Paper and clocks
The traditional gift for a first anniversary is paper. That's for married couples, of course; not for deaths of loved ones. And yet it seems fitting. Paper bore so many words of comfort to my family and me. Paper was the medium on which his death certificate was printed. And someday, I hope to publish this blog in a book made of paper.
It hardly bears mentioning that I have learned a lot this year, both about grief and about myself (and I'll admit that those two things are at times one and the same). Much of it is what you've likely heard already: that grief comes in waves, with very little warning. That there is no single right way to mourn a loved one. That death's heartless ubiquity is the very thing that brings out almost unimaginable kindness in people.
The modern first anniversary gift is time pieces, which are also very appropriate given that I've learned a lot about time this year, too. I've learned an entire evening can fly by while I look at pictures of Dad or listen to the audio recordings I made of our interviews. And I puzzled as to why I was so dreading this day--the first anniversary of Dad's death. It is, after all, just another day, right?
But in talking with my friend Darrel last week (who is approaching a first anniversary himself: that of his wife's death), I think I figured it out. I tend to think about time in one-year increments. Birthdays. Holidays. Anniversaries. Even Facebook's "On This Day" feature contributes by showing me what I was posting about one, three, five years ago exactly.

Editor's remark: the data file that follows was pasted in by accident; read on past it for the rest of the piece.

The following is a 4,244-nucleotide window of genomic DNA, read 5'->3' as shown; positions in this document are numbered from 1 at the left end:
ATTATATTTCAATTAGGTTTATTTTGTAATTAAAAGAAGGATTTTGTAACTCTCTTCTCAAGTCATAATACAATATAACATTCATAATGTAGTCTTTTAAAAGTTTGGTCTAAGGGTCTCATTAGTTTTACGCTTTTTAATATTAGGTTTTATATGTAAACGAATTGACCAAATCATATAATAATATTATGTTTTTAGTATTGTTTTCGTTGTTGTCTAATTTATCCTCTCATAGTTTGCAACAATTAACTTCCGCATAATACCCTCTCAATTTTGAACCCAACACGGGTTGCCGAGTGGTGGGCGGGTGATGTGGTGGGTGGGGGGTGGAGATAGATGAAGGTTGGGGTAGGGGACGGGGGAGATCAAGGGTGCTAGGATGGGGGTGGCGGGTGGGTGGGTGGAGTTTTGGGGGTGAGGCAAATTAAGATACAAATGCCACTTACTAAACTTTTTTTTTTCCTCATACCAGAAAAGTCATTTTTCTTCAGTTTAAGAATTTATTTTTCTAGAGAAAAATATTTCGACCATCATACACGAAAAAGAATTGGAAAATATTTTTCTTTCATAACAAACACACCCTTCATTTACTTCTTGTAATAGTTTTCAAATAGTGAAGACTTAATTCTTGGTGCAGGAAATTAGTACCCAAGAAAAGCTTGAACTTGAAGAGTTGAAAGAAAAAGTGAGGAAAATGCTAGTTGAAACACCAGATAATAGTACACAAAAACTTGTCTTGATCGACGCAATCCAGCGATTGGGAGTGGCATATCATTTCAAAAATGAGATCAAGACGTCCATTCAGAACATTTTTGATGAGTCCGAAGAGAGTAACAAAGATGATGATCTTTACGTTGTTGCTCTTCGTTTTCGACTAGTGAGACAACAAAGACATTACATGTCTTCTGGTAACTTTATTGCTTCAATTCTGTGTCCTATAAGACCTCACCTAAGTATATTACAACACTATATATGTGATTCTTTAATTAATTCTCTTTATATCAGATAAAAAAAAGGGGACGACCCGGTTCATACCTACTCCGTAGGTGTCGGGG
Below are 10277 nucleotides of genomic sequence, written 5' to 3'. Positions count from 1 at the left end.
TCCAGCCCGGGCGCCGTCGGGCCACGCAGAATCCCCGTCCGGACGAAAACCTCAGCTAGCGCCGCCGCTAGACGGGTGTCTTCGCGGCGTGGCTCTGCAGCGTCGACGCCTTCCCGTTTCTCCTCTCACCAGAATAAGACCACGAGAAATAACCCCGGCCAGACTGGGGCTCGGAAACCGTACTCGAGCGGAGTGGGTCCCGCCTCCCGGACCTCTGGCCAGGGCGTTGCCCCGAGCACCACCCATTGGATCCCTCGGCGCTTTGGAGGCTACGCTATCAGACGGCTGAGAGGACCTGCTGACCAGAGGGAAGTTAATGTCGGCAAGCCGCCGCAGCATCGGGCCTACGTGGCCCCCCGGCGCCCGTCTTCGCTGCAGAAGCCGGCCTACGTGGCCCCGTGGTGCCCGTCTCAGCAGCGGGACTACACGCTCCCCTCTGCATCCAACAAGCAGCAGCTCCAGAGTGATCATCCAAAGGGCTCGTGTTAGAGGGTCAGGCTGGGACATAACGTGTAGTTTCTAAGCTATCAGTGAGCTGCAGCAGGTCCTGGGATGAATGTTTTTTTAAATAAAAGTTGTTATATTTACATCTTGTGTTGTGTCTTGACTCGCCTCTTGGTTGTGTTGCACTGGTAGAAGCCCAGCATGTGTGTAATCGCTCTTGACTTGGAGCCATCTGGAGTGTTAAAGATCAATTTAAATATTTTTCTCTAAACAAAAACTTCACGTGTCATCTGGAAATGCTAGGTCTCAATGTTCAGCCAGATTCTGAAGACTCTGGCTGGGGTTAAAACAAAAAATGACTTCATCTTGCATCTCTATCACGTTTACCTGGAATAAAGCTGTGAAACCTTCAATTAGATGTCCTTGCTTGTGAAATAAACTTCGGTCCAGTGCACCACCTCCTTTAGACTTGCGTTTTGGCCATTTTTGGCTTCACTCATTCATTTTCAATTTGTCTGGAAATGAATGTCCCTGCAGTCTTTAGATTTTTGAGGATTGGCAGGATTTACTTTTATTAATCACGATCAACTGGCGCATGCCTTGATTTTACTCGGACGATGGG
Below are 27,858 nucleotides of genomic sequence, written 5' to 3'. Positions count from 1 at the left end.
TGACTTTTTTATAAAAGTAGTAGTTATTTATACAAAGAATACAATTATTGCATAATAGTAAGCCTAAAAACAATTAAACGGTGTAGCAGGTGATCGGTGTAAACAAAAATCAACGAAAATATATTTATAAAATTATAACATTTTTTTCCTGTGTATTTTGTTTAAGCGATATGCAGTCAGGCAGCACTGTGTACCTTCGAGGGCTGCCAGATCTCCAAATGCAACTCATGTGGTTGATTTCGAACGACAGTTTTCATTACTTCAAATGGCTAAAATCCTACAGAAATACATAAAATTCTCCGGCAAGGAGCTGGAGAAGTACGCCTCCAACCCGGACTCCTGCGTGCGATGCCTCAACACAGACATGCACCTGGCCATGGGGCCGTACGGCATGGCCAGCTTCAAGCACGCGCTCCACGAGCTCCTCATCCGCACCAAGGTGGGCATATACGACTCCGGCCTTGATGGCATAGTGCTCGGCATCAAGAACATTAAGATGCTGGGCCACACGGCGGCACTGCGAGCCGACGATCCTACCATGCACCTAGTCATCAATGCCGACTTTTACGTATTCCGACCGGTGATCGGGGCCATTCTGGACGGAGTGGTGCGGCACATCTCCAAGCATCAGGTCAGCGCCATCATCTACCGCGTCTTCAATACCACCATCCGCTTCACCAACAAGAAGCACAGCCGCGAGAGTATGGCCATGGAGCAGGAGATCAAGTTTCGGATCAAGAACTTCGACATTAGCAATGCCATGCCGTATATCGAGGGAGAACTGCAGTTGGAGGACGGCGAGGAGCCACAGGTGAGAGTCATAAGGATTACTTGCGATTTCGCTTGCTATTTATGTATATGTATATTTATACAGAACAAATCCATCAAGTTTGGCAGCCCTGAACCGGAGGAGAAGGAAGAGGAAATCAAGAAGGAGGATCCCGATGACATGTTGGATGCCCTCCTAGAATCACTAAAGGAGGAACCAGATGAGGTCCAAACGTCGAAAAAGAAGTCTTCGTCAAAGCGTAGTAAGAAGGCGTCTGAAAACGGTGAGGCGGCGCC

The crux is this: A year ago yesterday, my father was alive. A year ago today, he wasn't. And that latter part will remain true for the rest of my life. Every day, from now on, the end of the sentence "a year ago today..." as it relates to my father will be "he was dead." And sometimes the permanence of that fact, its sheer unrelenting constancy, is almost more than I can bear.
Of course, I don't have any other option but to bear it--and that's almost a mercy. I have no choice but to continue plodding along in this life without that beloved man. I will delight in the world around me and the incredible people I am lucky enough to share it with. And I will be sad. Those two things can exist at the same time.
Yes, that is the biggest thing I have learned this year: That mourning and moving on are not mutually exclusive. I will wind this first anniversary timepiece. I will smooth this first anniversary paper, blank and fresh with possibilities. And I will smile through my tears.